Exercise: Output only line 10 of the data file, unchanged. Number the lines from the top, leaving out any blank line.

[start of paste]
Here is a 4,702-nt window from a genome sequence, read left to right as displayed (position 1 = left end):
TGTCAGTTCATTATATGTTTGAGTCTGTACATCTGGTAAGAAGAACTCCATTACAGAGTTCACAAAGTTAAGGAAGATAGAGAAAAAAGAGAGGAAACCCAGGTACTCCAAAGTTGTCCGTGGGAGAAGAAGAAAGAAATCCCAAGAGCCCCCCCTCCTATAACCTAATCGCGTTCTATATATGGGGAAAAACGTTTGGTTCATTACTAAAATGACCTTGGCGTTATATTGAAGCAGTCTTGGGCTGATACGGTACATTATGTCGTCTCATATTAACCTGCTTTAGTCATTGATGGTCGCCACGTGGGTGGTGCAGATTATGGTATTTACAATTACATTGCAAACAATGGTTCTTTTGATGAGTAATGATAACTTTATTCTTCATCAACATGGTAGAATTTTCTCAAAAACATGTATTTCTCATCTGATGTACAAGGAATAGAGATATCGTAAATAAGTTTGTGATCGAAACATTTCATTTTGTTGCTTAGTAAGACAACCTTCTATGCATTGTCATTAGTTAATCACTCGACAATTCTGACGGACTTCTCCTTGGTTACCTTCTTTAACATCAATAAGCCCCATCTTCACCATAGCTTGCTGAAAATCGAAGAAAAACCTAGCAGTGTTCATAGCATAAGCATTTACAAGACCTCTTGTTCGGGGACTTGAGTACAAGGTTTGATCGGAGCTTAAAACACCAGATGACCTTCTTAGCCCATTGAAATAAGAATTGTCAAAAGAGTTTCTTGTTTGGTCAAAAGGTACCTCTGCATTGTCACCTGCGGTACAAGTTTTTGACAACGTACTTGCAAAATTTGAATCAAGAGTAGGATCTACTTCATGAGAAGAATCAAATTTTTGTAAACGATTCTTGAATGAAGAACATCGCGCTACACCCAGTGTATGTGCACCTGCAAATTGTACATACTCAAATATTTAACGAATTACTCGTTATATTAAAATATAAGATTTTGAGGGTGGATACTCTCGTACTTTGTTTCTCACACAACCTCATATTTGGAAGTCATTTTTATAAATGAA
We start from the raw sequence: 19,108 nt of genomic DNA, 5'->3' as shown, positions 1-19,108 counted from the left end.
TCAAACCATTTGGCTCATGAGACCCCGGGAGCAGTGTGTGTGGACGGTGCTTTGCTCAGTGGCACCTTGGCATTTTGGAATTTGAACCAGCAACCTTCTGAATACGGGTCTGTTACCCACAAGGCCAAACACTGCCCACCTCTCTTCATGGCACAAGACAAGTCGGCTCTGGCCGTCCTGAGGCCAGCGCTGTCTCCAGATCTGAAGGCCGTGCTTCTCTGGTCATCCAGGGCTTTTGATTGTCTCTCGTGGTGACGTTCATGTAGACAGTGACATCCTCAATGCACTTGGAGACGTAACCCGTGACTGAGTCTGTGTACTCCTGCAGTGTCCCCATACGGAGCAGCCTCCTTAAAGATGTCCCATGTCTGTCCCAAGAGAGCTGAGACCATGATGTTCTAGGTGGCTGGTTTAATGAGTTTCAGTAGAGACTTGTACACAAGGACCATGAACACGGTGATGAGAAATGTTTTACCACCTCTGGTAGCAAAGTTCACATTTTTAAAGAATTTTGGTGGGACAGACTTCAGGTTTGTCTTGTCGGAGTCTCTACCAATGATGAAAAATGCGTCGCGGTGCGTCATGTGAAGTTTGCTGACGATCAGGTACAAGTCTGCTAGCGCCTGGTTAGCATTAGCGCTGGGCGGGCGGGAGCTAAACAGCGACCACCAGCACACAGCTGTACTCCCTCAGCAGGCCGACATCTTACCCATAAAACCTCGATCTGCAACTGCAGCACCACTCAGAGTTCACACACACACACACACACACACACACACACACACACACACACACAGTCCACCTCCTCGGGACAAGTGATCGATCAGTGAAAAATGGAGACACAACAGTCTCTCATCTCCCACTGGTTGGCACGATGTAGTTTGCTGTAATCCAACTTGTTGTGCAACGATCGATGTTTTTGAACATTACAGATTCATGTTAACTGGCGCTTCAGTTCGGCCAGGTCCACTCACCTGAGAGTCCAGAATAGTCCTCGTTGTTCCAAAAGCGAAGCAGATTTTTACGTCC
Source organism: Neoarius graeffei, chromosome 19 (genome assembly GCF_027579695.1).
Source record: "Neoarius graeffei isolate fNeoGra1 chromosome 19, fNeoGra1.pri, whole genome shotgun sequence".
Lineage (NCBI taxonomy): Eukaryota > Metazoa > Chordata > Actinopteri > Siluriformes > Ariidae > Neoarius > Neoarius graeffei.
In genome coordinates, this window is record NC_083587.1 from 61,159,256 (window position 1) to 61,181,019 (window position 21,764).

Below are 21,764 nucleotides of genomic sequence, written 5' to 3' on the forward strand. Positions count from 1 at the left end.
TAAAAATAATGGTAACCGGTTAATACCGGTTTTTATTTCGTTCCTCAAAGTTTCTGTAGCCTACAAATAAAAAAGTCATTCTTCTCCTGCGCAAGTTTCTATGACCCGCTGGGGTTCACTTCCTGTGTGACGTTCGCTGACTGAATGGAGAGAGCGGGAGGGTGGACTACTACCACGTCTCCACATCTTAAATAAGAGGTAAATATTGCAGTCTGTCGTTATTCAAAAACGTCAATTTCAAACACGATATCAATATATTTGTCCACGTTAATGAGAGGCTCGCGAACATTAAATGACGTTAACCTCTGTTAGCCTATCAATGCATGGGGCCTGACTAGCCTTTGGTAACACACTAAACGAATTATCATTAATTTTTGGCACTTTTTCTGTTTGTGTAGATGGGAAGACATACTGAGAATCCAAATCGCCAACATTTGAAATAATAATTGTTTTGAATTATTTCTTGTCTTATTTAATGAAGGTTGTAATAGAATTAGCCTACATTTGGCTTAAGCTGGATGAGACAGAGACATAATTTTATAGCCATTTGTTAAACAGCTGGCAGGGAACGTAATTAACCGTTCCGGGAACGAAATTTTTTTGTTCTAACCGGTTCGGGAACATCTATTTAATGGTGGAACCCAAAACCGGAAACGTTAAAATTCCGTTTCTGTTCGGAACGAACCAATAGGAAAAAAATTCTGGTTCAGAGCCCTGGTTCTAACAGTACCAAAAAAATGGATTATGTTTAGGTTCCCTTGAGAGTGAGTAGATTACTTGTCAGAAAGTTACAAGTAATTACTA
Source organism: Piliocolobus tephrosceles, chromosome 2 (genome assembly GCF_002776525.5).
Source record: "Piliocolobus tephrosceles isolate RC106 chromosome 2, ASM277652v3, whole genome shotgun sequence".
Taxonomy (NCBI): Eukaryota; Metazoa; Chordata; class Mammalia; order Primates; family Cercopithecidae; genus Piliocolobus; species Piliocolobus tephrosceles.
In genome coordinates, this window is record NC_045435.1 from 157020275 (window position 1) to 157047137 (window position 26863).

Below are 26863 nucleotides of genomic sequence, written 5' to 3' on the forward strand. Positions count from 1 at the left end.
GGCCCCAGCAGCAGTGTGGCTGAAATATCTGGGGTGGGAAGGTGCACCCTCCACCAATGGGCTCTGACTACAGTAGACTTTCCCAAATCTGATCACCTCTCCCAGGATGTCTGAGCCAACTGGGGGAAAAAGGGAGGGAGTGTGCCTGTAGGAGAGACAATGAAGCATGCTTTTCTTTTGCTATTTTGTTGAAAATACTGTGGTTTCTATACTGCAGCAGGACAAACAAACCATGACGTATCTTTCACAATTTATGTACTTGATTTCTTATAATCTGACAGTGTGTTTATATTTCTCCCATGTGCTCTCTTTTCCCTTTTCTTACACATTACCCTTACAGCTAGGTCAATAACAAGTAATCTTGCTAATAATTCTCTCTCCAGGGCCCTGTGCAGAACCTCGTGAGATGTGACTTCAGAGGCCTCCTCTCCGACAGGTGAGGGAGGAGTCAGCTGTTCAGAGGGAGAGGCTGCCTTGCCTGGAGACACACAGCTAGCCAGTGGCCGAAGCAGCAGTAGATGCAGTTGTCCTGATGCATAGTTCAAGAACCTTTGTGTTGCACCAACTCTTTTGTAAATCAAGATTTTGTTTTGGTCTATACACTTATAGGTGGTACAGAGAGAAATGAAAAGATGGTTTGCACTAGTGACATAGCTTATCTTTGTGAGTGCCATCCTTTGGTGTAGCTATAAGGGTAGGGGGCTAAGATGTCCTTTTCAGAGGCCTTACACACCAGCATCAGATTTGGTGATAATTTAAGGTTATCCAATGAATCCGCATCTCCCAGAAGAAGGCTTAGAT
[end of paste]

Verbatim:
TAAAAATAATGGTAACCGGTTAATACCGGTTTTTATTTCGTTCCTCAAAGTTTCTGTAGCCTACAAATAAAAAAGTCATTCTTCTCCTGCGCAAGTTTCTATGACCCGCTGGGGTTCACTTCCTGTGTGACGTTCGCTGACTGAATGGAGAGAGCGGGAGGGTGGACTACTACCACGTCTCCACATCTTAAATAAGAGGTAAATATTGCAGTCTGTCGTTATTCAAAAACGTCAATTTCAAACACGATATCAATATATTTGTCCACGTTAATGAGAGGCTCGCGAACATTAAATGACGTTAACCTCTGTTAGCCTATCAATGCATGGGGCCTGACTAGCCTTTGGTAACACACTAAACGAATTATCATTAATTTTTGGCACTTTTTCTGTTTGTGTAGATGGGAAGACATACTGAGAATCCAAATCGCCAACATTTGAAATAATAATTGTTTTGAATTATTTCTTGTCTTATTTAATGAAGGTTGTAATAGAATTAGCCTACATTTGGCTTAAGCTGGATGAGACAGAGACATAATTTTATAGCCATTTGTTAAACAGCTGGCAGGGAACGTAATTAACCGTTCCGGGAACGAAATTTTTTTGTTCTAACCGGTTCGGGAACATCTATTTAATGGTGGAACCCAAAACCGGAAACGTTAAAATTCCGTTTCTGTTCGGAACGAACCAATAGGAAAAAAATTCTGGTTCAGAGCCCTGGTTCTAACAGTACCAAAAAAATGGATTATGTTTAGGTTCCCTTGAGAGTGAGTAGATTACTTGTCAGAAAGTTACAAGTAATTACTA